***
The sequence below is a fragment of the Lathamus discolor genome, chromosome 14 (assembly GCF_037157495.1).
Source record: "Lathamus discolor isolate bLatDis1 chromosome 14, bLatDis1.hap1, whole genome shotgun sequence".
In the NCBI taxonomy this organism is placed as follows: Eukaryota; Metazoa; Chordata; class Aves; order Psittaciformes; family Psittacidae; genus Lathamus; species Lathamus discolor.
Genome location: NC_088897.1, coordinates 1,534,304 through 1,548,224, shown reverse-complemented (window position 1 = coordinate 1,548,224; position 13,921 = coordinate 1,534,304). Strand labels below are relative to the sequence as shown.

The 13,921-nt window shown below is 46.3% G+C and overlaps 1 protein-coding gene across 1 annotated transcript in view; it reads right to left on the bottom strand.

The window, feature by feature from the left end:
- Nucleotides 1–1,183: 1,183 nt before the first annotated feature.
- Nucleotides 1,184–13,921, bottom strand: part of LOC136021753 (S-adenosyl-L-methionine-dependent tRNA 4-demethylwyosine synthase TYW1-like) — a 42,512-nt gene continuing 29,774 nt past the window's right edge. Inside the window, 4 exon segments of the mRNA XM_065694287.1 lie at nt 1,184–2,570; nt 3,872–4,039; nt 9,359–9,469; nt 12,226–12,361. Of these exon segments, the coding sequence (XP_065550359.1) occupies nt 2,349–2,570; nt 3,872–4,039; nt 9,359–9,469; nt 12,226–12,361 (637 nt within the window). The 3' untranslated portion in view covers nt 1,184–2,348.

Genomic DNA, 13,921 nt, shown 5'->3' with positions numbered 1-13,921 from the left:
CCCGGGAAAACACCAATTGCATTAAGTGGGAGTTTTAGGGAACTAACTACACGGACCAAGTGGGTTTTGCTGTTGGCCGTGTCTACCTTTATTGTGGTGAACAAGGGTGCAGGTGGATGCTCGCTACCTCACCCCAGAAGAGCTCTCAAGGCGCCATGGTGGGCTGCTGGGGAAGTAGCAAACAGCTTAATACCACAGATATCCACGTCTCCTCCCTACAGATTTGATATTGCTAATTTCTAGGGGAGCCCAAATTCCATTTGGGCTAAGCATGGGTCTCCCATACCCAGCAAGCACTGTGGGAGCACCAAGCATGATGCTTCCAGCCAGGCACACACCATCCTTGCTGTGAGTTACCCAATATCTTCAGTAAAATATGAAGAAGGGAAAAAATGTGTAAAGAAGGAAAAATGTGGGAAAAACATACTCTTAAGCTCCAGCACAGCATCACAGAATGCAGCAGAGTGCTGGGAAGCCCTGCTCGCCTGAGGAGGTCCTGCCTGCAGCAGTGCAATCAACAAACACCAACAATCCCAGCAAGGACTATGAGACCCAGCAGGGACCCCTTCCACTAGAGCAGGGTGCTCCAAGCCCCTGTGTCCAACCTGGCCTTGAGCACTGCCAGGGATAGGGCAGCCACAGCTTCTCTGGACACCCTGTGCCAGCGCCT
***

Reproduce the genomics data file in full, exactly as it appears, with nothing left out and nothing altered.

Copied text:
The sequence below is a fragment of the Lathamus discolor genome, chromosome 14 (assembly GCF_037157495.1).
Source record: "Lathamus discolor isolate bLatDis1 chromosome 14, bLatDis1.hap1, whole genome shotgun sequence".
In the NCBI taxonomy this organism is placed as follows: Eukaryota; Metazoa; Chordata; class Aves; order Psittaciformes; family Psittacidae; genus Lathamus; species Lathamus discolor.
Genome location: NC_088897.1, coordinates 1,534,304 through 1,548,224, shown reverse-complemented (window position 1 = coordinate 1,548,224; position 13,921 = coordinate 1,534,304). Strand labels below are relative to the sequence as shown.

The 13,921-nt window shown below is 46.3% G+C and overlaps 1 protein-coding gene across 1 annotated transcript in view; it reads right to left on the bottom strand.

The window, feature by feature from the left end:
- Nucleotides 1–1,183: 1,183 nt before the first annotated feature.
- Nucleotides 1,184–13,921, bottom strand: part of LOC136021753 (S-adenosyl-L-methionine-dependent tRNA 4-demethylwyosine synthase TYW1-like) — a 42,512-nt gene continuing 29,774 nt past the window's right edge. Inside the window, 4 exon segments of the mRNA XM_065694287.1 lie at nt 1,184–2,570; nt 3,872–4,039; nt 9,359–9,469; nt 12,226–12,361. Of these exon segments, the coding sequence (XP_065550359.1) occupies nt 2,349–2,570; nt 3,872–4,039; nt 9,359–9,469; nt 12,226–12,361 (637 nt within the window). The 3' untranslated portion in view covers nt 1,184–2,348.

Genomic DNA, 13,921 nt, shown 5'->3' with positions numbered 1-13,921 from the left:
CCCGGGAAAACACCAATTGCATTAAGTGGGAGTTTTAGGGAACTAACTACACGGACCAAGTGGGTTTTGCTGTTGGCCGTGTCTACCTTTATTGTGGTGAACAAGGGTGCAGGTGGATGCTCGCTACCTCACCCCAGAAGAGCTCTCAAGGCGCCATGGTGGGCTGCTGGGGAAGTAGCAAACAGCTTAATACCACAGATATCCACGTCTCCTCCCTACAGATTTGATATTGCTAATTTCTAGGGGAGCCCAAATTCCATTTGGGCTAAGCATGGGTCTCCCATACCCAGCAAGCACTGTGGGAGCACCAAGCATGATGCTTCCAGCCAGGCACACACCATCCTTGCTGTGAGTTACCCAATATCTTCAGTAAAATATGAAGAAGGGAAAAAATGTGTAAAGAAGGAAAAATGTGGGAAAAACATACTCTTAAGCTCCAGCACAGCATCACAGAATGCAGCAGAGTGCTGGGAAGCCCTGCTCGCCTGAGGAGGTCCTGCCTGCAGCAGTGCAATCAACAAACACCAACAATCCCAGCAAGGACTATGAGACCCAGCAGGGACCCCTTCCACTAGAGCAGGGTGCTCCAAGCCCCTGTGTCCAACCTGGCCTTGAGCACTGCCAGGGATAGGGCAGCCACAGCTTCTCTGGACACCCTGTGCCAGCGCCT